• Stage 3 (III)—The cancer has spread to more distant lymph nodes. The tumor may be larger than 2 inches (5 cm) wide.
  • Stage 4 (IV)—The cancer has spread to other parts of the body, such as the bones, brain, liver, or lungs.

How is this treated?

Treatment for this condition depends on the type and stage of the breast cancer. It may be treated with:
  • Surgery. This may involve breast-conserving surgery (lumpectomy or partial mastectomy) in which only the part of the breast containing the cancer is removed. Some normal tissue surrounding this area may also be removed. In some cases, surgery may be done to remove the entire breast (mastectomy) and nipple. Lymph nodes may also be removed.
  • Radiation therapy, which uses high-energy rays to kill cancer cells.
  • Chemotherapy, which is the use of medicines to kill cancer cells.
  • Hormone therapy, which involves taking medicine to adjust the hormone levels in your body. You may take medicine to decrease your estrogen levels. This can help stop cancer cells from growing.
  • Targeted therapy, in which medicines are used to block the growth and spread of cancer cells. These medicines target a specific part of the cancer cell and usually cause fewer side effects than chemotherapy. Targeted therapy may be used alone or in combination with chemotherapy.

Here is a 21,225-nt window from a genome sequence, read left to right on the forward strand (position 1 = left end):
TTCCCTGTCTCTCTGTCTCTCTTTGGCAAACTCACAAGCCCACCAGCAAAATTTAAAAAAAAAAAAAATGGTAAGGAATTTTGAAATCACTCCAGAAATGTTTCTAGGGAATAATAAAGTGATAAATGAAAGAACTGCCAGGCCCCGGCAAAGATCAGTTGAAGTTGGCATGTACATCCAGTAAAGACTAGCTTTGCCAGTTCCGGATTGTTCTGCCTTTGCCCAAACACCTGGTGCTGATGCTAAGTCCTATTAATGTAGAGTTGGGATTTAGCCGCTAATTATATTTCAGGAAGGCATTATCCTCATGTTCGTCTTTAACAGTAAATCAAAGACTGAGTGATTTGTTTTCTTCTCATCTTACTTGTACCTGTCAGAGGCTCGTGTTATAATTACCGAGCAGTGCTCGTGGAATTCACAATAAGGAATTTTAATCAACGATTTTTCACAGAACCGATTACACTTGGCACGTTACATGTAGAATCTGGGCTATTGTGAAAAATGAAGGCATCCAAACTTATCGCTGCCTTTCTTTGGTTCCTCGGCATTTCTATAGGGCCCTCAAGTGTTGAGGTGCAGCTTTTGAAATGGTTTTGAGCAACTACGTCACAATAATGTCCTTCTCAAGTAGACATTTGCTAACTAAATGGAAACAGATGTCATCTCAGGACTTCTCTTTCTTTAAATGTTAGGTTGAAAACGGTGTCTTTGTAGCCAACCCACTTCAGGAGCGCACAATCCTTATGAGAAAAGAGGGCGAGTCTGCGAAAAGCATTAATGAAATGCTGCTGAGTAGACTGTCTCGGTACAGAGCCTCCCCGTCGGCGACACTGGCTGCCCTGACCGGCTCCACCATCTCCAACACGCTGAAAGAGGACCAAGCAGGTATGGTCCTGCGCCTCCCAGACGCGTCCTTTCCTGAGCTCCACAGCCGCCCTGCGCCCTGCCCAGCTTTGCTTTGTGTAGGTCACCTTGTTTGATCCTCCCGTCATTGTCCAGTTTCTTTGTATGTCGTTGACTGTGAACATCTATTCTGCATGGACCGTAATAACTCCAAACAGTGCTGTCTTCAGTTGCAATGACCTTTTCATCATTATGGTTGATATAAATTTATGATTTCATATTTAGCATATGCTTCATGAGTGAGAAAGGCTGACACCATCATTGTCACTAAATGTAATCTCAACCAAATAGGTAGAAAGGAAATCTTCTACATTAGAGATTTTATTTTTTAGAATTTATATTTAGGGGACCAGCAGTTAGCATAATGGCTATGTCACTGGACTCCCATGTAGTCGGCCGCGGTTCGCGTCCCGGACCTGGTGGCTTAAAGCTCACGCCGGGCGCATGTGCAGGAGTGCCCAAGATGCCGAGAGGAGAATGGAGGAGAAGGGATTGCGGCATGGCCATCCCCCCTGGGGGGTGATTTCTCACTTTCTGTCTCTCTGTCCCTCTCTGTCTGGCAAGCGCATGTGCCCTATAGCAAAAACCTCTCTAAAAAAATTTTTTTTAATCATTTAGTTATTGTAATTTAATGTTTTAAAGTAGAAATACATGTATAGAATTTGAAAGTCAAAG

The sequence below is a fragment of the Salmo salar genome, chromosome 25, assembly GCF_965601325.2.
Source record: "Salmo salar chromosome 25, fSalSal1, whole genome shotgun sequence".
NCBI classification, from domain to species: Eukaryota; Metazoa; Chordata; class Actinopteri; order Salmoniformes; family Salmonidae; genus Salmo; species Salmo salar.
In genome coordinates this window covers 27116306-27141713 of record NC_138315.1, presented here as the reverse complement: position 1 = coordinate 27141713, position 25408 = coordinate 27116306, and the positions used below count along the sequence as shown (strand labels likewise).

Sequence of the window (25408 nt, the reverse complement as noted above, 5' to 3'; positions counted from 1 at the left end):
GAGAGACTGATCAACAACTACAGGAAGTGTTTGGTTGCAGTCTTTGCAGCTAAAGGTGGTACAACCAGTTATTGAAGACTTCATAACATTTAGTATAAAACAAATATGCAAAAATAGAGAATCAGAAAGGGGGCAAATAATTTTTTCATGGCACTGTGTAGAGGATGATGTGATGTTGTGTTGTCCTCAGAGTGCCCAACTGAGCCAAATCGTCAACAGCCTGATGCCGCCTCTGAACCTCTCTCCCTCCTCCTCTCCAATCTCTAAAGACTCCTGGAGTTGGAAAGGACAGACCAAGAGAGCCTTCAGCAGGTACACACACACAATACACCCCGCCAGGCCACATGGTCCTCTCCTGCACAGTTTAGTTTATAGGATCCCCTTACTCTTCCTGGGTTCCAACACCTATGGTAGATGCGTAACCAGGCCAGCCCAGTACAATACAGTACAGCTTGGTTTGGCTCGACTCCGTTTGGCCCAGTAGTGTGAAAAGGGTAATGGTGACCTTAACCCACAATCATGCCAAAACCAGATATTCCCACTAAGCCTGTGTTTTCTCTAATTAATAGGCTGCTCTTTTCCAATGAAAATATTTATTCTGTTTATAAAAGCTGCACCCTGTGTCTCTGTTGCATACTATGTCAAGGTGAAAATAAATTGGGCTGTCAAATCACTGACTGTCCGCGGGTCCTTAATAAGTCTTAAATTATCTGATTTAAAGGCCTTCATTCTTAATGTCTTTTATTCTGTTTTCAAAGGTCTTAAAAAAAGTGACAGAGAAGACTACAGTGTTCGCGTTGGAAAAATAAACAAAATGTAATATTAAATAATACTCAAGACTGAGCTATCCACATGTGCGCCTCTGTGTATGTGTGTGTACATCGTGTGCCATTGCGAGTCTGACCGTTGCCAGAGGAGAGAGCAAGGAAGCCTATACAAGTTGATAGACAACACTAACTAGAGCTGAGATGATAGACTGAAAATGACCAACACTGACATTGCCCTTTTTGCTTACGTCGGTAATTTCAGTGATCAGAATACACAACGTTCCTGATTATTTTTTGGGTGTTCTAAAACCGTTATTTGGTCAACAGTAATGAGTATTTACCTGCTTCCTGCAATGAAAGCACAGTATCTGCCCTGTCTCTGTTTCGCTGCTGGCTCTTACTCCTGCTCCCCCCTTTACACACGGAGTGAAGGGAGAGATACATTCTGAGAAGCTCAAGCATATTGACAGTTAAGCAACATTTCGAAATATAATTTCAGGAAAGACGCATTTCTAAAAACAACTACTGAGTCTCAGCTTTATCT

• Immunotherapy, which is the use of medicines to boost the immune system to recognize and destroy cancer cells more effectively.
  • A combination of surgery, radiation, chemotherapy, or hormone therapy may be needed to treat breast cancer.

Follow these instructions at home:

  • Take over-the-counter and prescription medicines only as told by your health care provider.
  • Eat a healthy diet. A healthy diet includes lots of fruits and vegetables, low-fat dairy products, lean meats, and fiber.
    • Make sure half your plate is filled with fruits or vegetables.
    • Choose high-fiber foods such as whole-grain breads and cereals.
  • Consider joining a support group. This may help you cope with the stress of having breast cancer.
  • Talk to your health care team about exercise and physical activity. The right exercise program can:
    • Help prevent or reduce symptoms such as fatigue or depression.
    • Improve overall health and survival rates.
  • Keep all follow-up visits. This is important.

Where to find more information

Contact a health care provider if:

  • You have a sudden increase in pain.
  • You have any symptoms or changes that concern you.
  • You lose weight without trying.
  • You notice a new lump in either breast or under your arm.
  • You develop swelling in either arm or hand.
  • You have a fever.
  • You notice new fatigue or weakness.

Get help right away if:

  • You have chest pain or trouble breathing.

These symptoms may be an emergency. Get help right away. Call 911.
  • Do not wait to see if the symptoms will go away.
  • Do not drive yourself to the hospital.


  • Breast cancer is a malignant growth of tissue (tumor) in the breast.
  • Your cancer will be staged to determine its severity and extent.
  • Treatment for this condition depends on the type and stage of the breast cancer.

This information is not intended to replace advice given to you by your health care provider. Make sure you discuss any questions you have with your health care provider.